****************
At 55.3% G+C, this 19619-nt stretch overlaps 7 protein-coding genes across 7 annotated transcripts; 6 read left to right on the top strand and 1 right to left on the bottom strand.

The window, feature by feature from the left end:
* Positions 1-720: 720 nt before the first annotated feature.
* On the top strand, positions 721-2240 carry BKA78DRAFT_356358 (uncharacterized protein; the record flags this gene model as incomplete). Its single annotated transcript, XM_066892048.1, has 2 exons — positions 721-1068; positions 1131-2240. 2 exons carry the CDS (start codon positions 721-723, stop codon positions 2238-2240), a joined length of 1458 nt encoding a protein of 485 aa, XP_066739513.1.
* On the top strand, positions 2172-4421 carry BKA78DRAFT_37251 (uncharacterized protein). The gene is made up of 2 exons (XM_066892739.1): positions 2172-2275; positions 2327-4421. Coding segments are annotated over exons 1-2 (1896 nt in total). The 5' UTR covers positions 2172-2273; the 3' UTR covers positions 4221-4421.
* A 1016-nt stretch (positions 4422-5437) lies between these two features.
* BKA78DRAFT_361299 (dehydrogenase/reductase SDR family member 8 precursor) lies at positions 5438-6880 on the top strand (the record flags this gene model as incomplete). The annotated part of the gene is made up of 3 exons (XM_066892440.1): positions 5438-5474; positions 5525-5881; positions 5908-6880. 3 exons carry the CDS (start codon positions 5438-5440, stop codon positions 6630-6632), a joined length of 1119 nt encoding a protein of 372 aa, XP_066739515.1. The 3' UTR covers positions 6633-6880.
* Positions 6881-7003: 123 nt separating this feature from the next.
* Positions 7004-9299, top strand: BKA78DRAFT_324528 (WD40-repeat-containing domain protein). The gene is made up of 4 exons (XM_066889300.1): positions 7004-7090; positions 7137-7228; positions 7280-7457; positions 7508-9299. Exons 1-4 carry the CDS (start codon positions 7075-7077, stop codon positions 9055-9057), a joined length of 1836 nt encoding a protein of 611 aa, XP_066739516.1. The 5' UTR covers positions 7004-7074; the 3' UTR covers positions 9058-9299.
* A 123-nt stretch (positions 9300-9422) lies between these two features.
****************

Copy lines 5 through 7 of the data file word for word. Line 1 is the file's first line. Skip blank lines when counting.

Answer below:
* On the top strand, positions 2172-4421 carry BKA78DRAFT_37251 (uncharacterized protein). The gene is made up of 2 exons (XM_066892739.1): positions 2172-2275; positions 2327-4421. Coding segments are annotated over exons 1-2 (1896 nt in total). The 5' UTR covers positions 2172-2273; the 3' UTR covers positions 4221-4421.
* A 1016-nt stretch (positions 4422-5437) lies between these two features.
* BKA78DRAFT_361299 (dehydrogenase/reductase SDR family member 8 precursor) lies at positions 5438-6880 on the top strand (the record flags this gene model as incomplete). The annotated part of the gene is made up of 3 exons (XM_066892440.1): positions 5438-5474; positions 5525-5881; positions 5908-6880. 3 exons carry the CDS (start codon positions 5438-5440, stop codon positions 6630-6632), a joined length of 1119 nt encoding a protein of 372 aa, XP_066739515.1. The 3' UTR covers positions 6633-6880.